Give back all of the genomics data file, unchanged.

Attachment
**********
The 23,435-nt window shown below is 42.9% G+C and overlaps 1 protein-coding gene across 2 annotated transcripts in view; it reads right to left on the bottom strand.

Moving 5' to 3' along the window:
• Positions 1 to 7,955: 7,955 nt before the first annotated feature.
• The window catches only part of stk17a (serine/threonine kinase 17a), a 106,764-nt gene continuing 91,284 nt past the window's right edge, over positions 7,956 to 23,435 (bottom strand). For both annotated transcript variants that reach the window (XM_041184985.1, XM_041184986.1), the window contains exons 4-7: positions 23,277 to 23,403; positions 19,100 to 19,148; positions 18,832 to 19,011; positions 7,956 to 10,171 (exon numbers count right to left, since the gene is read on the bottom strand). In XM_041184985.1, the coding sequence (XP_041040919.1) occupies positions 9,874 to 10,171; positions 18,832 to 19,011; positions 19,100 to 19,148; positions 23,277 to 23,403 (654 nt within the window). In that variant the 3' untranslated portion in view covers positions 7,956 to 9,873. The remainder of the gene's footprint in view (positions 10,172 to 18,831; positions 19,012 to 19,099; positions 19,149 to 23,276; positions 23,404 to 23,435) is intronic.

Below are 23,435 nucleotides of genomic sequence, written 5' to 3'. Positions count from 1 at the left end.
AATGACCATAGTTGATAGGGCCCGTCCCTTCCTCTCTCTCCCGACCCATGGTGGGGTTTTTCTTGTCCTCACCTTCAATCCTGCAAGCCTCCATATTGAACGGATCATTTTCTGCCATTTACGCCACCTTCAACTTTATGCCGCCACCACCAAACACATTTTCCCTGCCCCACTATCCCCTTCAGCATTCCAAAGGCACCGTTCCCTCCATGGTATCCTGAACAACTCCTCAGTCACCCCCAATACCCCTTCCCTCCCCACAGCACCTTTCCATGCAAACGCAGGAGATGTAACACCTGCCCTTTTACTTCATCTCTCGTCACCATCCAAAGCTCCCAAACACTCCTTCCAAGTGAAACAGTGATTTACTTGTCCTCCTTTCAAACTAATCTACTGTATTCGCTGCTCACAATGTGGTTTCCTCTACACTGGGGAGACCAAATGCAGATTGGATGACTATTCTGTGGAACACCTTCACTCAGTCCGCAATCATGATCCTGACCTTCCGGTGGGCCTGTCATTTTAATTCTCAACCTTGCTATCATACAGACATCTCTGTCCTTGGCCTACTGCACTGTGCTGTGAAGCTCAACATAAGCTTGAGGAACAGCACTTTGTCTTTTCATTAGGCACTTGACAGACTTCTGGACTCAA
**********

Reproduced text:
The 23,435-nt window shown below is 42.9% G+C and overlaps 1 protein-coding gene across 2 annotated transcripts in view; it reads right to left on the bottom strand.

Moving 5' to 3' along the window:
• Positions 1 to 7,955: 7,955 nt before the first annotated feature.
• The window catches only part of stk17a (serine/threonine kinase 17a), a 106,764-nt gene continuing 91,284 nt past the window's right edge, over positions 7,956 to 23,435 (bottom strand). For both annotated transcript variants that reach the window (XM_041184985.1, XM_041184986.1), the window contains exons 4-7: positions 23,277 to 23,403; positions 19,100 to 19,148; positions 18,832 to 19,011; positions 7,956 to 10,171 (exon numbers count right to left, since the gene is read on the bottom strand). In XM_041184985.1, the coding sequence (XP_041040919.1) occupies positions 9,874 to 10,171; positions 18,832 to 19,011; positions 19,100 to 19,148; positions 23,277 to 23,403 (654 nt within the window). In that variant the 3' untranslated portion in view covers positions 7,956 to 9,873. The remainder of the gene's footprint in view (positions 10,172 to 18,831; positions 19,012 to 19,099; positions 19,149 to 23,276; positions 23,404 to 23,435) is intronic.

Below are 23,435 nucleotides of genomic sequence, written 5' to 3'. Positions count from 1 at the left end.
AATGACCATAGTTGATAGGGCCCGTCCCTTCCTCTCTCTCCCGACCCATGGTGGGGTTTTTCTTGTCCTCACCTTCAATCCTGCAAGCCTCCATATTGAACGGATCATTTTCTGCCATTTACGCCACCTTCAACTTTATGCCGCCACCACCAAACACATTTTCCCTGCCCCACTATCCCCTTCAGCATTCCAAAGGCACCGTTCCCTCCATGGTATCCTGAACAACTCCTCAGTCACCCCCAATACCCCTTCCCTCCCCACAGCACCTTTCCATGCAAACGCAGGAGATGTAACACCTGCCCTTTTACTTCATCTCTCGTCACCATCCAAAGCTCCCAAACACTCCTTCCAAGTGAAACAGTGATTTACTTGTCCTCCTTTCAAACTAATCTACTGTATTCGCTGCTCACAATGTGGTTTCCTCTACACTGGGGAGACCAAATGCAGATTGGATGACTATTCTGTGGAACACCTTCACTCAGTCCGCAATCATGATCCTGACCTTCCGGTGGGCCTGTCATTTTAATTCTCAACCTTGCTATCATACAGACATCTCTGTCCTTGGCCTACTGCACTGTGCTGTGAAGCTCAACATAAGCTTGAGGAACAGCACTTTGTCTTTTCATTAGGCACTTGACAGACTTCTGGACTCAA